“This case haunts me,” Lucas Klaukien, a 33-year-old Canadian blogger who wrote extensively about the mystery, told me. “Elisa Lam is like the little sister of a close friend. She’s from my town and from a culture I recognize and am closely familiar with… this death hits close to home. I want to know what happened. I want to solve it.”
American Horror Story: The Cecil Hotel
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I expected Klaukien’s two-part study on a blog called “You May Be Dead and Dreaming (dedicated to horror movies, comics, and “doom mental”) to be just another voyeuristic trip through the case details, with an emphasis on the more prurient ones, but in fact it turned out to be a fairly careful dissection that, especially in its second part, shifts from facts to psychology.

Klaukien, wrote that, “this case haunts me,” and proceeded to explain why he had spent to much time obsessing over it. “Elisa Lam is like the little sister of a close friend,” he wrote. “She’s from my town and from a culture I recognize and am closely familiar with.” His parents, he says, “used to eat at her parents’ restaurant” and Lam is now buried at the same cemetery as his young uncle — the man who first introduced him to heavy metal. “I never knew her and would never have in life, but this death hits close to home. I want to know what happened. I want to solve it.”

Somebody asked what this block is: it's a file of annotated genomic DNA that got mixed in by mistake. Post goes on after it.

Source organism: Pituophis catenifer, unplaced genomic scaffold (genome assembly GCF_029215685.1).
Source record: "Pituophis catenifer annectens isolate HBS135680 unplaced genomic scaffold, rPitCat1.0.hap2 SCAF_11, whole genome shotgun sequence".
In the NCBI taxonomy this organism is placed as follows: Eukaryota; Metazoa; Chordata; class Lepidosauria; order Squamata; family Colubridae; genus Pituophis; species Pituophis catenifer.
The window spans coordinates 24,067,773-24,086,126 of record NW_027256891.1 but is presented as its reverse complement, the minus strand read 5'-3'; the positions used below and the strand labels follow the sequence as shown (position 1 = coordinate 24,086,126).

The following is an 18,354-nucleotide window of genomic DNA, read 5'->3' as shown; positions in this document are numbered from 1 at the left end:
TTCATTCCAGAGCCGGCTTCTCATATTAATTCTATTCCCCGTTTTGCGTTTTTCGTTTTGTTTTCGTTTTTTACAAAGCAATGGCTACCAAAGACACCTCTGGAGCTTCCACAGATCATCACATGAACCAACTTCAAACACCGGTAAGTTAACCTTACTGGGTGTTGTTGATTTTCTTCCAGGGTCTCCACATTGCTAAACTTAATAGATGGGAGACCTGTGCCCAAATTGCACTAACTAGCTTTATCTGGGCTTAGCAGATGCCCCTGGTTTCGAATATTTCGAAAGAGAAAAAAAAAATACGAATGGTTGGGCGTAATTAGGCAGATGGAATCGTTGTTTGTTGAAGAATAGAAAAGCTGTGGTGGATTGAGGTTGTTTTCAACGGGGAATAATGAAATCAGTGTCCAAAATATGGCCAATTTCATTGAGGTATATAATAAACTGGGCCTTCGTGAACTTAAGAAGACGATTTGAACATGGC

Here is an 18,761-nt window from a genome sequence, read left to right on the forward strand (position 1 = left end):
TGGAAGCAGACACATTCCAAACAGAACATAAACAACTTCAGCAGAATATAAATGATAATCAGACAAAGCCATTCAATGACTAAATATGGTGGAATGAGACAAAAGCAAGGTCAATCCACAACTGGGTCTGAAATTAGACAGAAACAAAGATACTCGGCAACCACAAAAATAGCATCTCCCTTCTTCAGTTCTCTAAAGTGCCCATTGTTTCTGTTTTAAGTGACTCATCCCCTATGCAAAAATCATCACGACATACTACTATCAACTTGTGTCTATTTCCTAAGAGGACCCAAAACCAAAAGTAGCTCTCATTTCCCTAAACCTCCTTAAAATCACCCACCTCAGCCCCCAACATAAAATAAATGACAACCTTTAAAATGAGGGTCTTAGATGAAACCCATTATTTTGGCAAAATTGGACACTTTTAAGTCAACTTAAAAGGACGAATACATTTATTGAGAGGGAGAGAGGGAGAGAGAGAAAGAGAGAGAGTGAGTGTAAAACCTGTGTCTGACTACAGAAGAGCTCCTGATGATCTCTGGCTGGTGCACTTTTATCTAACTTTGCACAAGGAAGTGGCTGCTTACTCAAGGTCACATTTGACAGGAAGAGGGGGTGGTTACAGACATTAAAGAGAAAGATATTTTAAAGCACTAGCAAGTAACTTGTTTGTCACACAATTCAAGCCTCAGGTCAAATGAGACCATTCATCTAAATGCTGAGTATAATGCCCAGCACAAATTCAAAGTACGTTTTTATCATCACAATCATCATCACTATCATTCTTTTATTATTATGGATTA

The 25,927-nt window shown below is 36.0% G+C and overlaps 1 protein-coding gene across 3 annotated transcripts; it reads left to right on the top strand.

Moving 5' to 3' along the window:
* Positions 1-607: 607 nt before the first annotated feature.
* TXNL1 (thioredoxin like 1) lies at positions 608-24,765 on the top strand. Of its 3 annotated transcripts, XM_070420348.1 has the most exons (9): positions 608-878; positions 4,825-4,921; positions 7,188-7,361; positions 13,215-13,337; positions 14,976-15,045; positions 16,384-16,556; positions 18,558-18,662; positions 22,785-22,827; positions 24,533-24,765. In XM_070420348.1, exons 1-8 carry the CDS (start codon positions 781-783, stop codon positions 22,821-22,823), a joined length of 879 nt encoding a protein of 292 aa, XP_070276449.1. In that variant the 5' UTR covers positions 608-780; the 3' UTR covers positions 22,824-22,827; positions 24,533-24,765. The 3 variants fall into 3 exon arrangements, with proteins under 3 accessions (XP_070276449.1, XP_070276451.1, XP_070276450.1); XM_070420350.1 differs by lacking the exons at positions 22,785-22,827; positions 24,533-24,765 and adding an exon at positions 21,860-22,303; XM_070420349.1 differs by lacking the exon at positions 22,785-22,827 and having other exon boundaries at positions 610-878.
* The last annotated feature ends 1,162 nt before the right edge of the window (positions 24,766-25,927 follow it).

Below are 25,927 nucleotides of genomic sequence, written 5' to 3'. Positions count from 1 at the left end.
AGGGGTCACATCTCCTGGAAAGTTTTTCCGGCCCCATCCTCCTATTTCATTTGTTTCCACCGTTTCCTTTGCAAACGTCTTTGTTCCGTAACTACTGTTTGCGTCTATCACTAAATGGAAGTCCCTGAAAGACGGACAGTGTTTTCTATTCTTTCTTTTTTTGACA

Klaukien, 33, is personally drawn to intimations of the occult — “Like Mulder, I want to believe,” he says — and that’s what initially attracted him to Lam’s case. But the more he read about this particular death, the more he recognized it as a tragedy and not a ghost story. “This really happened to somebody.”

Which doesn’t mean that Klaukien can’t let his mind wander a little. The lack of facts practically demands it and he has many important questions still. “Did the LAPD release the video without editing? Was that the way the hotel gave it to them? What’s the deal with the time stamp?” For Klaukien, not knowing those answers has allowed enough of an opening to consider other possibilities. He wonders, sometimes, if maybe the video wasn’t actually from January 31. “Maybe it was from a few days before and wasn’t related to her disappearance,” he said. “Why else would you obscure the time stamp?” He also wonders about the missing section of footage. Quite possibly, he says, it was done to edit out the appearance of an innocent person, who was cleared. “If so, I don’t know why you wouldn’t just say that.’”

I would include Klaukien in a category of interested parties who are suspicious but reasonable. These questions raise doubts, but he’s willing to dismiss them. Meanwhile, others use those same questions to run wild. “That’s how you get the government conspiracy theory people coming out of the woodwork. You keep hearing noise about the case and people who still want answers.”

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